K-State Research and Extension News
March 06, 2013
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Western Kansas Conference to Focus on Positive Approach to Aging


OAKLEY, Kan. Aging brings changes in life and lifestyle, as well as new challenges -- and opportunities.

Making the most of inevitable changes and meeting the challenges, while also taking advantage of opportunities will be the focus of the 2013 edition of northwest Kansas’ spring conference on aging: Full Circle: “The Best is Yet to Be.”

The popular event will be April 26 at the Gateway Fellowship Church Impact Center (Sunshine Avenue and E. 2nd St.) in Oakley, Kan., said Tranda Watts, K-State Research and Extension multi-county agent and conference spokesperson.

The conference program is scheduled 9:45 a.m. to 3:30 p.m. 

The 2013 lineup of speakers will feature Karen Ridder, from Topeka, Kan., representing the Kansas Humanities Council, as keynote speaker.

Ridder will present “Bucket Lists and Looking Back” as she encourages attendees to reflect on   accomplishments and consider what they might like to do as they approach the closing chapters of their lives.

Deb Sellers will offer tips for adapting to challenges associated with aging, and encourage attendees to examine their beliefs about aging and consider aging as another stage in life’s journey.

Sellers, who is K-State Research and Extension’s state specialist on adult development and aging, based on the Kansas State University campus in Manhattan, advocates a positive approach to the challenges and opportunities associated with each stage in life.

Attendees may attend three of six break-out sessions. Presentations and presenters include:

* Falling Less in Kansas: Reducing Risks - Teresa Radebaugh, Carl and Rozina Cassat professor in aging, and director, Regional Institute on Aging, Wichita State University, Wichita, Kan.  Radebaugh, who acknowledges that falls can be devastating for older adults and may result in life-changing injuries -- or death, will offer ideas on reducing the risks in everyday life.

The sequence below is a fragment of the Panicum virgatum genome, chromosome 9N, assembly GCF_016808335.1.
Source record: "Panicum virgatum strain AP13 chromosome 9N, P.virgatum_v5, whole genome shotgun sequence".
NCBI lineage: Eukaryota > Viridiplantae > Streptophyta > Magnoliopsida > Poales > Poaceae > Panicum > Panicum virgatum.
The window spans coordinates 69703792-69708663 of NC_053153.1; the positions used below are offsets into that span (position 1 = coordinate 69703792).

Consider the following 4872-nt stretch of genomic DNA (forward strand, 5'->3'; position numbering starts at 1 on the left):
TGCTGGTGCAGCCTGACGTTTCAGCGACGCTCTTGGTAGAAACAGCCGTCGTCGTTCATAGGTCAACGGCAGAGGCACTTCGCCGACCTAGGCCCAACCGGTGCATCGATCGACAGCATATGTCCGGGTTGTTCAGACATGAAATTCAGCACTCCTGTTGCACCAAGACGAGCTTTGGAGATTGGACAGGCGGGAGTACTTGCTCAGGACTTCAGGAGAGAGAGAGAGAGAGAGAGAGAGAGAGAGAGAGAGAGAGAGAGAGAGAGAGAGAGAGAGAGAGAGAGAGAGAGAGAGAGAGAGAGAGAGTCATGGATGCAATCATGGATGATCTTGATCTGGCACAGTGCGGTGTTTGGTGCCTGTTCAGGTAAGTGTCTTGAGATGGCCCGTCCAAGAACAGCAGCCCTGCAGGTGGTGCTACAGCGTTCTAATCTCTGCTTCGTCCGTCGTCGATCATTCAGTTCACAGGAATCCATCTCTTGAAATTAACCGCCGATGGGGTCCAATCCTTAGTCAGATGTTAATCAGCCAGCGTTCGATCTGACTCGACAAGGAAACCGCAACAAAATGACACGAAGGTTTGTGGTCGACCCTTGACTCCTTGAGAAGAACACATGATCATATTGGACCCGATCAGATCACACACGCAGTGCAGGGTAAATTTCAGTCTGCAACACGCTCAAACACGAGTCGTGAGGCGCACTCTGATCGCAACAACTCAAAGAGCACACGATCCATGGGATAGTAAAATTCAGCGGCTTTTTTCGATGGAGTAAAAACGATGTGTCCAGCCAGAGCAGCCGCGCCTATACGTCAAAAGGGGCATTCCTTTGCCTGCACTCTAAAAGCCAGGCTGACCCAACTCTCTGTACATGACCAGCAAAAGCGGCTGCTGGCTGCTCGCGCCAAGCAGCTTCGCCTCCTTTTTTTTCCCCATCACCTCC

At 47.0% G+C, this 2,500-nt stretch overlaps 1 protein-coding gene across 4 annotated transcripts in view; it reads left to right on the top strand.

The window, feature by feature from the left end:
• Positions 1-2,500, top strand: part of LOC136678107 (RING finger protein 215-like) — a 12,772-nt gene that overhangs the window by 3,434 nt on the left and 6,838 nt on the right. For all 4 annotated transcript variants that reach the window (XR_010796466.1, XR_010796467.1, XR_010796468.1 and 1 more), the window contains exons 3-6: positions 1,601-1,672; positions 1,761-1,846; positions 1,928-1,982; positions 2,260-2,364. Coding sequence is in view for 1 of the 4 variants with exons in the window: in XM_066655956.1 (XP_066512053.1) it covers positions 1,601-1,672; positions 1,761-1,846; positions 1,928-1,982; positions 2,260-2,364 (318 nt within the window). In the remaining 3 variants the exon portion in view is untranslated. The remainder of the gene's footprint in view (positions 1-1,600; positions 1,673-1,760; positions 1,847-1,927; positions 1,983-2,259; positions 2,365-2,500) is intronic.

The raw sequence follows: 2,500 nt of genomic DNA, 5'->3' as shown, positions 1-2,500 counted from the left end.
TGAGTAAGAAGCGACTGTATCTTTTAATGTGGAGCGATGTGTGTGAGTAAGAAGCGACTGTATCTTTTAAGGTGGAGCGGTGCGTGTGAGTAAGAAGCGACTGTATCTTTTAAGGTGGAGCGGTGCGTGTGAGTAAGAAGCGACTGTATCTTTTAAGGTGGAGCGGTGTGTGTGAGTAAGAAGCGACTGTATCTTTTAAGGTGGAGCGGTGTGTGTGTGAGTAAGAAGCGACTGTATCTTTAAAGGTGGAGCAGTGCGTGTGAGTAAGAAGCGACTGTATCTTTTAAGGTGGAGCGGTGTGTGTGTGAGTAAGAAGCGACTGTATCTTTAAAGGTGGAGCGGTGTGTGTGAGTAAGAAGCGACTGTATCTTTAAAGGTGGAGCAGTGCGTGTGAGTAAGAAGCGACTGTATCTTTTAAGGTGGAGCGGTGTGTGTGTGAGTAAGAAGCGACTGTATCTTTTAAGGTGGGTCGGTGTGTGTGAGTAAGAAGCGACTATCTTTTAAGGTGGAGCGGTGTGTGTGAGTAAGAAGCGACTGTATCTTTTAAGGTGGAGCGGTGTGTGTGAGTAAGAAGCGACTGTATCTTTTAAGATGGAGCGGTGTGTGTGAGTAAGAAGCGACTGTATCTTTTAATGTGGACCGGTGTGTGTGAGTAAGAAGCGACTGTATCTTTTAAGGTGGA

* The Who, When, Where, What and How of Guardianship vs. Conservatorship - Randy Clinkscales, attorney with Clinkscales Elder Law Practice, Hays, Kan., will explain the differences between the two and help attendees consider current needs while planning for future needs.

* Behind Closed Doors: Intimacy and Aging - Gayle Doll, director of the Center on Aging in the College of Human Ecology at Kansas State University, Manhattan. Doll will address preconceived notions about sexuality and aging, and growing older without repressing sexuality.

* Legal Issues and Farm Succession - Michael Irvin, Kansas Farm Bureau. Irvin, who grew up on a farm in Goodland, Kan., is an attorney and knowledgeable about issues that many families face.

* Getting Financially Prepared: Avoid Disaster - Jamie Rathbun, K-State Research and Extension family and consumer sciences agent in Ellsworth County, Kan. Rathbun will give tips for ensuring that records and other essential documents are up to date, stored safely, and can be accessed in the event of a disaster. 

* Mental Health Crisis Intervention/Mental Health First Aid - Ken Loos, High Plains Mental Health Agency, Hays, Kan. Loos will offer tips for framing effective communications during a health crisis.

The cost to attend is $25 per person or $40 for two family members, and includes conference materials, a noon meal, and facility fees for registrations received by April 19, 2013.

Registration at the door is $35 per person; lunch and conference materials cannot be guaranteed for registrations at the door.  

For registration or more information, go to the Northwest Area Office or call Diann Gerstner, K-State Research and Extension family and consumer sciences agent in Thomas County at 785-460-4582.

The regional conference is sponsored by the K-State Research and Extension Northwest Area Office; Northwest Kansas Area Agency on Aging; Fort Hays State University Dept. of Health and Human Performance; Kansas Humanities Council, and Logan County Health Department.


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K-State Research and Extension is a short name for the Kansas State University Agricultural Experiment Station and Cooperative Extension Service, a program designed to generate and distribute useful knowledge for the well-being of Kansans. Supported by county, state, federal and private funds, the program has county Extension offices, experiment fields, area Extension offices and regional research centers statewide. Its headquarters is on the K-State campus, Manhattan.

Story by: Nancy Peterson
nancyp@ksu.edu
K-State Research & Extension News

Tranda Watts is at 785-442-3663 or twwatts@ksu.edu; Diann Gerstner is at785-460-4582 or diann@ksu.edu